It takes a lot less time to regret breaking up than people think. For some, it takes a few weeks for anxiety to set in. For others, it could be just a couple of hours.
It’s possible that he’ll find himself wanting to reach out to you on reflex. He’ll run into moments where he can’t talk to others in the unique language the two of you shared. Maybe he’ll realize that things you did as a couple feel awkward, now.
After losing this kind of connection, the brain wants to restore it. Just like you, his thoughts might be cycling through the good times. The pain of the breakup might make the bad times seem not so bad.
Shame is a deeply rooted and painful emotion. When this emotion comes up, it’s rooted in some belief that you are not enough3. Not successful enough, attractive enough, strong enough, wealthy enough. This lack is tied to who you are as a person.
Men are not immune to this emotion. Guys are much more sensitive about how they are perceived than even other men realize. He may have a tough exterior, but he has insecurities just like anybody else.
Men have a lot of pressure to perform masculinity in our current society. The stress from keeping up this facade can lead to anxiety, depression, and instances of leashing out to reaffirm his masculinity4. This can cause significant distress if he thinks you’ve broken up because he’s not enough of a man.
Sexual performance is something that can be tied to masculinity. Men who experience sexual dysfunction are often depressed5, withdrawing and criticising themselves. If there have been times where he’s not been able to have sex, he might be considering that as a reason you’ve left.
A lot of men are aware that they have difficulty expressing themselves. If he is one of those men, he may have been emotionally invested in the relationship but unable to show it. He might feel ashamed about his inability to communicate effectively.
Anger is the emotion we feel when something isn’t right. So when we’re dealing with the emotional pain of a breakup, it makes sense when anger springs up.
Being angry and placing the blame on you might help him feel less hurt and anxious. After all, if it’s his ex-girlfriend who was the problem, he doesn’t have to take responsibility for his actions.
Misplaced blame isn’t the only reason he might be angry, though.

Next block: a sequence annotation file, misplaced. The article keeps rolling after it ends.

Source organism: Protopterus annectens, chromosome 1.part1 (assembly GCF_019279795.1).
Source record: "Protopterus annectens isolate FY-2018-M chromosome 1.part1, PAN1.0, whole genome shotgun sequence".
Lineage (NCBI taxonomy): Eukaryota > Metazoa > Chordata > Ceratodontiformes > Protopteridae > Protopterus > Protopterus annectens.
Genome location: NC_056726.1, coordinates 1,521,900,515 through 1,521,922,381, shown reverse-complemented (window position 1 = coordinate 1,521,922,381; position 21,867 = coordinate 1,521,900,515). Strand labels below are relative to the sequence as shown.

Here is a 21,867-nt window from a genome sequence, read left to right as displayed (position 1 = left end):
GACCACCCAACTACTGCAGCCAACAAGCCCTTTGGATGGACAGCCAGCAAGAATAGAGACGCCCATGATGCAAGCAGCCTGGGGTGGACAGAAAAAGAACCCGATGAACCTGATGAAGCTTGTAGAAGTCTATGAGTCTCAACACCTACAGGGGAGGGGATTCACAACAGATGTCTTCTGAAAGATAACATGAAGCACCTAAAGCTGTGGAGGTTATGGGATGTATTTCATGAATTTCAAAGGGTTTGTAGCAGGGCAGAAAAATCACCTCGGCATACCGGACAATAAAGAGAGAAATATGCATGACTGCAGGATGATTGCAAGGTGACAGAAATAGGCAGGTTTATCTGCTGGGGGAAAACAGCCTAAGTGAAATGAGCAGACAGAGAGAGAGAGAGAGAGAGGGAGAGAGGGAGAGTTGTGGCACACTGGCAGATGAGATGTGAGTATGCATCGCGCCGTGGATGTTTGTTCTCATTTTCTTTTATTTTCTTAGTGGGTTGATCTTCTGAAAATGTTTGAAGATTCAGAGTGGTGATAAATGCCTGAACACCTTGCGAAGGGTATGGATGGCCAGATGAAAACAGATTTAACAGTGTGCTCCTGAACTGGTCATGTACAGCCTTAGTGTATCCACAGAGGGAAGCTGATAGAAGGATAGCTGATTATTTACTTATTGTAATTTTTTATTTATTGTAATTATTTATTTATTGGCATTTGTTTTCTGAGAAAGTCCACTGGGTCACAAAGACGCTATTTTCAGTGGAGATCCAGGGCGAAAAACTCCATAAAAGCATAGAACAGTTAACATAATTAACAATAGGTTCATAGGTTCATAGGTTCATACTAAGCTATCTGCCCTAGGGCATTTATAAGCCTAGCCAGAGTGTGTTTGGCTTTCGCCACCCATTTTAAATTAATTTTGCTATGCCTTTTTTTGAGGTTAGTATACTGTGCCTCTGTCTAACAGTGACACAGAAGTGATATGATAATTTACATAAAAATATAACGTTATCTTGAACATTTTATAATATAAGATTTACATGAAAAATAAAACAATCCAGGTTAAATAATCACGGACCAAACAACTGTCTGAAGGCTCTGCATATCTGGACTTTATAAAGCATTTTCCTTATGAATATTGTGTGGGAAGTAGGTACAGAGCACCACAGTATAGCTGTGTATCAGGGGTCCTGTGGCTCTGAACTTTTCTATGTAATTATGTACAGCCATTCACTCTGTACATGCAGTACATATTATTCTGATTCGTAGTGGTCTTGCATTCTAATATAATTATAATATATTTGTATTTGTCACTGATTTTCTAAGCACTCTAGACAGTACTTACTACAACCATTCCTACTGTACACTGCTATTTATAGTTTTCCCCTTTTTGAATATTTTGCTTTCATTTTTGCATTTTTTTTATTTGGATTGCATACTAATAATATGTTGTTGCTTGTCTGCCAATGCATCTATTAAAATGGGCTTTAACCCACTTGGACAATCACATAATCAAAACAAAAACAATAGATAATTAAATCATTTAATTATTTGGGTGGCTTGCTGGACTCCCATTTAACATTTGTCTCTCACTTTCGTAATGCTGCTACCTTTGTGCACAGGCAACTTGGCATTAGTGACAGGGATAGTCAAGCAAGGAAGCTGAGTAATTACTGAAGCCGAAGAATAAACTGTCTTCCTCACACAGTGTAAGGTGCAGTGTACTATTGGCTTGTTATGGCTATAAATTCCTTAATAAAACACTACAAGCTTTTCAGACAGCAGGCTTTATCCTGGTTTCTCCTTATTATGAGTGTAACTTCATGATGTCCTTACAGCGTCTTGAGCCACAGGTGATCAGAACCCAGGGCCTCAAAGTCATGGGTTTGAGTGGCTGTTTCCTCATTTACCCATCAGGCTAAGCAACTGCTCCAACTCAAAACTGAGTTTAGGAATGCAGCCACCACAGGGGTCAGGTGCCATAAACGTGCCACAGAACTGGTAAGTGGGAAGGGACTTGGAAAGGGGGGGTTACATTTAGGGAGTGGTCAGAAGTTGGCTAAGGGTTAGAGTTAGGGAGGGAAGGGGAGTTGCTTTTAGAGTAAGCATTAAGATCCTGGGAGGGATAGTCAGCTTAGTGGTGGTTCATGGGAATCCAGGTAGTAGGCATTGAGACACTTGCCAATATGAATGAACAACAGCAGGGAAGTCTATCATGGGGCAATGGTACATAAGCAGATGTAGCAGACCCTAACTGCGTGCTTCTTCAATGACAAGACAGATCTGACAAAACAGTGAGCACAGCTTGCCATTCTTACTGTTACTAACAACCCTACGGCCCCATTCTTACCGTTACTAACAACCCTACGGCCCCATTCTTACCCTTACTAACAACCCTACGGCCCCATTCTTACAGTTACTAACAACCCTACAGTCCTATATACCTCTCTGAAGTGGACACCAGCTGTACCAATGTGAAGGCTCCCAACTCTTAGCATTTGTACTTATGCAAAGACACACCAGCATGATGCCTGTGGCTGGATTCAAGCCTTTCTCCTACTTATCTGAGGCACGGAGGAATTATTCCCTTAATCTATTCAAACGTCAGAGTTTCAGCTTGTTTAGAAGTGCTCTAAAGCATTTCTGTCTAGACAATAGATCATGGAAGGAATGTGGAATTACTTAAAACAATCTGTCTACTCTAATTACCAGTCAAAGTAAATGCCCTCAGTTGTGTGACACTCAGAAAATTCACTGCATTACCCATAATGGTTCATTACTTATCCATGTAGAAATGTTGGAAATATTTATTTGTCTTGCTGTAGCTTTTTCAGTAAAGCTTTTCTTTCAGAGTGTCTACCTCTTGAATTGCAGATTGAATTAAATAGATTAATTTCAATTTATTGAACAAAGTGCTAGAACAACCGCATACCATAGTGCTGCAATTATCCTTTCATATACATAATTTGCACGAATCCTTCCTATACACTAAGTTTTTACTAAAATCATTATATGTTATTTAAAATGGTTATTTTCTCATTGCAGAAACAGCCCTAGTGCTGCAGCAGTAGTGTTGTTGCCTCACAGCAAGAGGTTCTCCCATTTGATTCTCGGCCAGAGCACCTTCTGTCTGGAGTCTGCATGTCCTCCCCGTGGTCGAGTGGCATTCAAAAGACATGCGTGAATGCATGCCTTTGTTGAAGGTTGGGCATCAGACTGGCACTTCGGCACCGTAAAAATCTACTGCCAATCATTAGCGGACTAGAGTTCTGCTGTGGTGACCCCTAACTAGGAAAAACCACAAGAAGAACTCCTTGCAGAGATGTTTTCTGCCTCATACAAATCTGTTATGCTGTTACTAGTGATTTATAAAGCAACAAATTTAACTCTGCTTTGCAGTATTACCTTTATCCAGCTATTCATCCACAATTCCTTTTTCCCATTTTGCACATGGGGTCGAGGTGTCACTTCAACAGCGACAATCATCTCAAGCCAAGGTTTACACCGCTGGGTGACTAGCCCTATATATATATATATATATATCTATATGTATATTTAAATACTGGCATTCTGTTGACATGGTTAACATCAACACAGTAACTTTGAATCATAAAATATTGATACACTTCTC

Anger is a legitimate and valid response to any hurt. He may think about times when you’ve poked fun at him or made him feel bad. He might think about times when you were hurt and explore his own anger about those situations.
For some people, a breakup is a sign that they’re not good at relationships. If you broke up for similar reasons to his previous relationship, it could reinforce thoughts that there’s something wrong with him.
Those kinds of thoughts can lead to a kind of giving up on making improvements. He might think that all of his relationships are doomed. That kind of thinking is damaging and leads to numbness and difficulty in making connections in the future.
Ultimately, everyone going through a breakup has to move toward acceptance in order to move forward.
Acceptance doesn’t mean he’s happy that the relationship ended. It doesn’t even mean that there are no more hurt feelings. It’s just being able to counter the what-ifs and recognize that the relationship is over.
A man who is at this stage may be reminding himself to move on. He’s not necessarily pushing away old memories, but he’s not dwelling on them either. He can think of your strengths and flaws and recognize that the two of you didn’t fit each other.
He can feel the hurt and know that he can still experience the joys in the world.
How we act is directly influenced by how we think and feel. How he acts is going to depend on his personality and his thinking patterns. Every man is unique, but you might see behavior that fits into the following categories.
After a breakup, it can be easy to think of all of the good things about an ex-partner. A common trait in men’s behavior after a breakup is to want to undo the end of the relationship.
If he’s in denial that the relationship ended, you’ll probably notice that he keeps talking to you with the same level of intimacy. He’s asking about your family and trying to have personal chats.